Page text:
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A substance capable of reducing the friction between two sliding surfaces.
It reduces the wear on the parts involved and decreases the working temperature. Its main effect is therefore a saving in energy.
Liquid (motor, transmission and industrial, etc. oils)
Semisolid (pastes and greases with different consistencies and compositions)
Solid (Graphite, Molybdenum disulphide, Micronised copper, etc)
It is a mixture of base oils (70-99%) and additives (1-30%)
It is the main component that determines the basic lubrication and viscosity characteristics.
Mineral oils: Mixture of hydrocarbons distilled from petroleum. These are obtained in refineries and are classified according to their purity as Group I or II.
Hydrocracked oils: Hydrocarbons obtained by special processes with hydrogenation are classified as Group III.
Synthetic oils: Those oils obtained by the process of synthesising materials derived from petroleum or other raw materials. These are classified as Group IV (PAOs, polyalphaolefins) and as Group V (others: esters, polybutenes, alkylbenzenes, polyethers, alkylene glycols, etc).
Colour, density, viscosity, viscosity index, flash point, freezing point, carbonaceous residue, sulphur content, oxidation stability, copper corrosion, demulsibility.
VISCOSITY. Depending on the application and working temperature, correct choice of viscosity allows for a thick enough lubricant film to provide a maximum reduction in friction.
This is a measurement of a liquid’s resistance to flow. It should not be confused with density, which is the ratio between weight and volume.
Oil is more viscous than water, but water is denser. This is why oil and most petroleum derivatives float on water.
It is measured in viscosimeters. The most commonly used units are ISO levels (centistokes, cSt at 40 ºC), SUS levels (Saybolt Universal Seconds), SAE J300 levels for engine oils (SAE 5W, 10W, 15W, 20, 30, 40, 50) and SAE J306 levels for gears (SAE 75W, 80, 90, 140, 250). Units of viscosity always refer to a specific temperature.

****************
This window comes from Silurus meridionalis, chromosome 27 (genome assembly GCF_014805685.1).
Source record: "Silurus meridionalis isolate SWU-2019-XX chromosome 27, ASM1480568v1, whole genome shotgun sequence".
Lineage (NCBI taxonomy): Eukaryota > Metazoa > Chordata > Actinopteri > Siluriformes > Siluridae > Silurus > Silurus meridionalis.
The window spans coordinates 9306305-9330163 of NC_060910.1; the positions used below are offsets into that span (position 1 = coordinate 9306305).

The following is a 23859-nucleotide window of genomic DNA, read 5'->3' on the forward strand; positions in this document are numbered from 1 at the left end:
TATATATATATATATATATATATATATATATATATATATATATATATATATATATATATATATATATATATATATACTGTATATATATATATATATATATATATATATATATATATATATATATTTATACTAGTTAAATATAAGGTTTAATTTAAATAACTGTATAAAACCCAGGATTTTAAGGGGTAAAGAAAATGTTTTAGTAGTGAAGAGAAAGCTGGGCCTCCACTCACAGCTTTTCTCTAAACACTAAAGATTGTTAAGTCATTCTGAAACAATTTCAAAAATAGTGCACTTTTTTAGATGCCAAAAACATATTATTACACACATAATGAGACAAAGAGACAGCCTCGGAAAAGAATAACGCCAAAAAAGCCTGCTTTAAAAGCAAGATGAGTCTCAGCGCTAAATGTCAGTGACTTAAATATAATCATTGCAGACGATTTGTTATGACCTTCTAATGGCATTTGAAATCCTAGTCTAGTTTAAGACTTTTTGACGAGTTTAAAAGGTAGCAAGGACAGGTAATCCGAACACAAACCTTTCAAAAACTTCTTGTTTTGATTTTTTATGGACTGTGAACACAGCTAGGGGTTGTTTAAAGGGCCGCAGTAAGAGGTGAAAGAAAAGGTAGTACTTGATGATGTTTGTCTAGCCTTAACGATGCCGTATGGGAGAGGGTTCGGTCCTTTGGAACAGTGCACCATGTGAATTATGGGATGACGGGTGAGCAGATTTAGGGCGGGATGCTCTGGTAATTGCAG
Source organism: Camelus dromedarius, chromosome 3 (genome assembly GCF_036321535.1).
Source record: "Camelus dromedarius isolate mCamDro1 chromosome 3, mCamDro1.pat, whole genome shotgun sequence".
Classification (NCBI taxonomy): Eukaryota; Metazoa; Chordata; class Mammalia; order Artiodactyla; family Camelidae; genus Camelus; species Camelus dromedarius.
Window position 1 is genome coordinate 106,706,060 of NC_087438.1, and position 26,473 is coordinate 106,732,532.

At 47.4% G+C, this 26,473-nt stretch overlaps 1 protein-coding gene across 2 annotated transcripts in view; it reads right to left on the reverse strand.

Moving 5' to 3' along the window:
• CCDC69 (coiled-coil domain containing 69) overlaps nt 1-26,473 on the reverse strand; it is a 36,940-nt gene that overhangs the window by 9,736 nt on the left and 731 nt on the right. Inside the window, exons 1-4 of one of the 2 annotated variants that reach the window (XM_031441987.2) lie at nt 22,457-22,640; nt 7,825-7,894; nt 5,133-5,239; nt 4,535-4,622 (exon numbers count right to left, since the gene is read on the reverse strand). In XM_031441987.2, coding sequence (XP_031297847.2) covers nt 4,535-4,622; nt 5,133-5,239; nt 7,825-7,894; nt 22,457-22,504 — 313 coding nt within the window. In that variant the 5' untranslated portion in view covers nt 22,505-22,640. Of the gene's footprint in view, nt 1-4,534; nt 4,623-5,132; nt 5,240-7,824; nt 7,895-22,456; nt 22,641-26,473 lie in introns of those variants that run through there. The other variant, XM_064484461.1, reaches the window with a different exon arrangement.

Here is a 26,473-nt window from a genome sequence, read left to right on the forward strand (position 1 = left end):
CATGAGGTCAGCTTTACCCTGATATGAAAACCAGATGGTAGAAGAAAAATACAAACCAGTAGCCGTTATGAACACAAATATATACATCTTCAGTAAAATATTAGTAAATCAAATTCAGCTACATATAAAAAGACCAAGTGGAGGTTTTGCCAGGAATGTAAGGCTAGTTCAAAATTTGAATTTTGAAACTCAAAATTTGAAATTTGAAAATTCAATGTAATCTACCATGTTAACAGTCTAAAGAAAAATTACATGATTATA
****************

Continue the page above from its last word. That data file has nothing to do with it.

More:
A liquid’s viscosity decreases as temperature increases.
The Viscosity Index is a number that measures the change in viscosity with temperature. The higher the index, the more resistant the liquid is to changing its viscosity because of the effects of temperature. The most commonly used mineral oils have a VI of 90-100 (e.g. single-grade and hydraulic motor oils). Multigrade oils (e.g. 20W-50, 15W40, 5W40) have an VI of 120-180.
These are chemical compounds that are added to base oils to improve their properties or to give them additional properties necessary for the application for which the oil is to be used.
Viscosity Index Improvers enhance viscosity.
Freezing Point Depressants lower the freezing point.
Antioxidants extend the oil’s life.
Anti-corrosion agents protect the non-ferrous metal parts to be lubricated.
Anti-rust agents protect iron parts.
Detergents neutralise the acids formed in combustion.
Dispersants prevent particles from caking and precipitating.
Anti-foaming agents prevent the formation of foam.
Anti-wear agents reduce friction in severe working conditions.
This is the Total Base Number or the alkaline reserve an oil has to neutralise the acids formed during the combustion and degradation of the components of the fuel and the lubricant. The TBN is provided by the detergent additive.
It is an oil with a high Viscosity Index. Variation in viscosity with temperature is lower than for a single-grade oil. It is suitable for working at low and high temperatures. A SAE 15W40 motor oil for example.
This is not a description of the level of quality. It defines only the viscosity level in accordance with the SAE J300 standard for motor oils. 15W refers to the viscosity at low temperatures (W stands for “winter) and the digits 40 refer to viscosity at high temperatures (100 ºC). SAE is the Society of Automotive Engineers (USA).